In any case, there was no one single diet in the Stone Age, since what was eaten would have been slightly different from one group of Stone Age people to another, depending on location, time of year and availability of particular foods. This is why a modern-day Stone Age diet is probably more correctly termed a Stone Age-style diet. This variation in the composition of our Stone Age ancestors' diet is reflected in the 'Stone Age Diets' prescribed by medical practitioners. Whether using it as a diagnostic or curative tool, they all tend to prescribe their own favored version. What remains constant however is the premise that it is a diet of organic, natural foods based on fish, meat, game, poultry, vegetables and fruits.
There are two main groups of Stone Age Diet devotees. The first consists of people who feel that the modern environment is simply not a healthy way to live, and view a Stone Age-style diet as their best defence against succumbing to chronic disease. The second group comprises practitioners who have specialized in nutritional and environmental medicine (sometimes called clinical ecologists, allergologists or allergy specialists). They very often use a Stone Age-style diet as a means of identifying foods or chemicals that may be causing an individual's ill-health, and also as a basis for a permanent dietary change which may cure or control the illness.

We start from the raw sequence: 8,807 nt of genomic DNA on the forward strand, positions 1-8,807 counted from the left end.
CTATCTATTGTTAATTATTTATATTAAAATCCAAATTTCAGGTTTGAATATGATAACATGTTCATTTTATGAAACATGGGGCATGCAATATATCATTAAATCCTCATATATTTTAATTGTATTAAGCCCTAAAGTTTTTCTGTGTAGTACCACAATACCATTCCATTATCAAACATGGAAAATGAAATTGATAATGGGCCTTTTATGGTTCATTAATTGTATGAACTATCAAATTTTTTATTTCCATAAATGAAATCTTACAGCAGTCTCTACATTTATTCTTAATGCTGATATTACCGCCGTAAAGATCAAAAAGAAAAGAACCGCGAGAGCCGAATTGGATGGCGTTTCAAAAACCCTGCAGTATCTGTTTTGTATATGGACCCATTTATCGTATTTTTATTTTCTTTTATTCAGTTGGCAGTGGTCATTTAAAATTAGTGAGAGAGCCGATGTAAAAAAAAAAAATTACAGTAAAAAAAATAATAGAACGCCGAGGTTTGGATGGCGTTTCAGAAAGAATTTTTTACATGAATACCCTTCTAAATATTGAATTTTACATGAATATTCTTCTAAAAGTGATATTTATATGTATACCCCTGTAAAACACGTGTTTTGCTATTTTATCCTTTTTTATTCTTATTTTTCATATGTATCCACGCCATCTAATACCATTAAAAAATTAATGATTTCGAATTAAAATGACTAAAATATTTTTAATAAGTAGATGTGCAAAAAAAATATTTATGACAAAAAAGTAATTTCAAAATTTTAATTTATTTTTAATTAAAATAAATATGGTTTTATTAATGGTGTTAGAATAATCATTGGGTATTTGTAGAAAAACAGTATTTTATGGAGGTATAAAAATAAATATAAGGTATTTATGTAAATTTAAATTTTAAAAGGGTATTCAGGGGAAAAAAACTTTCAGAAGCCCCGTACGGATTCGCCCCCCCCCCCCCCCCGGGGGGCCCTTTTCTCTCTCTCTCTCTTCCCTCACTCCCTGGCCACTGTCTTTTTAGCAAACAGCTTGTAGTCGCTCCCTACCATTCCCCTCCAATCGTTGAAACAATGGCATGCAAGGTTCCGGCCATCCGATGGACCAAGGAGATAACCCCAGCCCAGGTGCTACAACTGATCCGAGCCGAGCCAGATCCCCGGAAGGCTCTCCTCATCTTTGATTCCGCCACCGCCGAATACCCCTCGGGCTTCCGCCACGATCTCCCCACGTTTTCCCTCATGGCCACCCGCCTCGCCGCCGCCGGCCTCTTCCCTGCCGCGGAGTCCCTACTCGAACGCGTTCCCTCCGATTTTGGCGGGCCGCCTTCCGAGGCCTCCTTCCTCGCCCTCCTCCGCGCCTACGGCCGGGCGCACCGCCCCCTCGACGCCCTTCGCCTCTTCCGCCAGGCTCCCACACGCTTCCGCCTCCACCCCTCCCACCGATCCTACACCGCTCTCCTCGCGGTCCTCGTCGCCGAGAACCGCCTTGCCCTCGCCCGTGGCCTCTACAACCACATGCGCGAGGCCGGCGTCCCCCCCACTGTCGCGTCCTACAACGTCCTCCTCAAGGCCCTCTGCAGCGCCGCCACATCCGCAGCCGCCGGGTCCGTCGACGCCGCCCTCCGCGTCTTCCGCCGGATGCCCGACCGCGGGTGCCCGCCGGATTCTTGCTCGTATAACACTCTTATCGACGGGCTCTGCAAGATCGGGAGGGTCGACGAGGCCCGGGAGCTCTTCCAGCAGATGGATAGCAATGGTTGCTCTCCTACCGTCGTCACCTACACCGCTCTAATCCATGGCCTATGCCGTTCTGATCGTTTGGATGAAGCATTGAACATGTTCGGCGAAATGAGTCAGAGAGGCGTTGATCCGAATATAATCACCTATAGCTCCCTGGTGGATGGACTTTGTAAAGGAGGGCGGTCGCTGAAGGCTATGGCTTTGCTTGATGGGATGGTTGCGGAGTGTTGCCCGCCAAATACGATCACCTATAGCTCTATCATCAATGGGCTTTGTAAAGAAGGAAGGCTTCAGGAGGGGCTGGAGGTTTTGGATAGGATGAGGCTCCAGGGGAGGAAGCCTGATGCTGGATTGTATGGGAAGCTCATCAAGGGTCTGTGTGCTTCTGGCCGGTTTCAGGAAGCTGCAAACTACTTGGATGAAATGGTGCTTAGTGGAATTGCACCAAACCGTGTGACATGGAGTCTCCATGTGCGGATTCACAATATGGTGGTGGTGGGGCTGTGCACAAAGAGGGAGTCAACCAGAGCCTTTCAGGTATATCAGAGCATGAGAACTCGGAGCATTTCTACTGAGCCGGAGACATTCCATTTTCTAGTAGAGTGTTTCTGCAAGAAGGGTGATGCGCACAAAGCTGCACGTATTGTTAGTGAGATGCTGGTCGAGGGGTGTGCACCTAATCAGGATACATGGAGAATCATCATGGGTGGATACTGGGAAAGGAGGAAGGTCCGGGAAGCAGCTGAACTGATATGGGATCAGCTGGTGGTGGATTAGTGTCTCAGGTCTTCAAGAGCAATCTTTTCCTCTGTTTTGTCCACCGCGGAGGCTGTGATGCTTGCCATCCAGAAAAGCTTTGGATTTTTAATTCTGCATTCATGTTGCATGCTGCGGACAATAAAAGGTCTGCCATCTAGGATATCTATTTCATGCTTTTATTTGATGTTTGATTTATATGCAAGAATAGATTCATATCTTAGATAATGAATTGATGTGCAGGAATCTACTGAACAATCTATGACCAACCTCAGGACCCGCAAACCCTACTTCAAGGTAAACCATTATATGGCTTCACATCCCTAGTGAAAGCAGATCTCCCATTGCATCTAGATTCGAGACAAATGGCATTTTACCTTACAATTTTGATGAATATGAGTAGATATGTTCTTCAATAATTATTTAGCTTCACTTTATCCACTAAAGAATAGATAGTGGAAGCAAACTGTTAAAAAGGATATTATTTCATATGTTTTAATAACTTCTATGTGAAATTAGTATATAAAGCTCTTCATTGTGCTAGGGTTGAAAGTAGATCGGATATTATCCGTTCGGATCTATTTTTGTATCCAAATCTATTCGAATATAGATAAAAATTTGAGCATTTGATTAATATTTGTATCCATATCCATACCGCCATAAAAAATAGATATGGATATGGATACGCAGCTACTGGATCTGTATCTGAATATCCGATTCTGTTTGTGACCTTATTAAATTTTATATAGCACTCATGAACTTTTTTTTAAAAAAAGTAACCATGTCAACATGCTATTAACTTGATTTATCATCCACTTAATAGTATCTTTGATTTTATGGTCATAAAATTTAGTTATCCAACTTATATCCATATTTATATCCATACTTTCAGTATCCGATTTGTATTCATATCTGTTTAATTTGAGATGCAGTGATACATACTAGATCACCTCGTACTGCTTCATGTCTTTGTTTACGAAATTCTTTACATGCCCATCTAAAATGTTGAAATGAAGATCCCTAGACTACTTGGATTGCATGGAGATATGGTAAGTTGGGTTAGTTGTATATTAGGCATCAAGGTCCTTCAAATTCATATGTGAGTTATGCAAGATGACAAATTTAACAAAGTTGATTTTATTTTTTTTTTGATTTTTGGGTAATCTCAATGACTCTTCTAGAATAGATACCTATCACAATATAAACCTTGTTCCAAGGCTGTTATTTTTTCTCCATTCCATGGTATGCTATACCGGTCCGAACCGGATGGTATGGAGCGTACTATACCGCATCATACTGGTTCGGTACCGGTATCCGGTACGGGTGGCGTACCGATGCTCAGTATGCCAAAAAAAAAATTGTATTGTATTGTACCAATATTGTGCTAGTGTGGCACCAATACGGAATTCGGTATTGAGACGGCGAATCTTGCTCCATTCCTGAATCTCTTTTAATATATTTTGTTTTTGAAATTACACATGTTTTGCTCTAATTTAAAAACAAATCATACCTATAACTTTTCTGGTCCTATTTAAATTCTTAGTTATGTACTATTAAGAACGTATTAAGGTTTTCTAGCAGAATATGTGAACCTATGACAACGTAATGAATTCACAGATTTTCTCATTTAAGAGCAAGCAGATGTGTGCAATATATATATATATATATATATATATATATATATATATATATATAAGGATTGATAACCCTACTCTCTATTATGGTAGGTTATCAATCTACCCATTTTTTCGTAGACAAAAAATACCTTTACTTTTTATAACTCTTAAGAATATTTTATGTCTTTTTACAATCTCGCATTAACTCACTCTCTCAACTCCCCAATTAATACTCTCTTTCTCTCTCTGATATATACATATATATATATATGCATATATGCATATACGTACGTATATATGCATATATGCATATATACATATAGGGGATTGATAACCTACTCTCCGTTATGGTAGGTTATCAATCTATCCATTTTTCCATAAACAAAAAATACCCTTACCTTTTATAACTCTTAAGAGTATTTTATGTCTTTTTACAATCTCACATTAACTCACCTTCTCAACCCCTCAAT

As can be seen, a strict Stone Age-style Diet is very restrictive and compliance by patients used to our grain- and milk-based staple foods is likely to be poor. Therefore, some practitioners prescribe a 'modified Stone Age Diet' which may include some grains and dairy produce. However, these modified versions virtually always exclude the grains that we normally eat, wheat and corn/maize in particular. They are also likely to specify duck eggs instead of our usual eggs from hens, and goat's milk instead of cow's milk.
One of the most problematic aspects of embarking upon a Stone Age-style Diet, particularly a modified one where the individual is asked to include uncommonly eaten grains such as millet, quinoa, gram (chickpea) flour and buckwheat flour, is how to incorporate these items into palatable meals. All too often, the patient simply ignores those foods. However, this can result in an unnecessarily restricted dietary regime which increases the likelihood that the patient will abandon the diet before he has had a chance to benefit from it. Cookbooks which contain recipes specifically for these uncommonly eaten grains do exist, but they are few and far between. One such example is The Stone Age Diet is Easy Cookbook.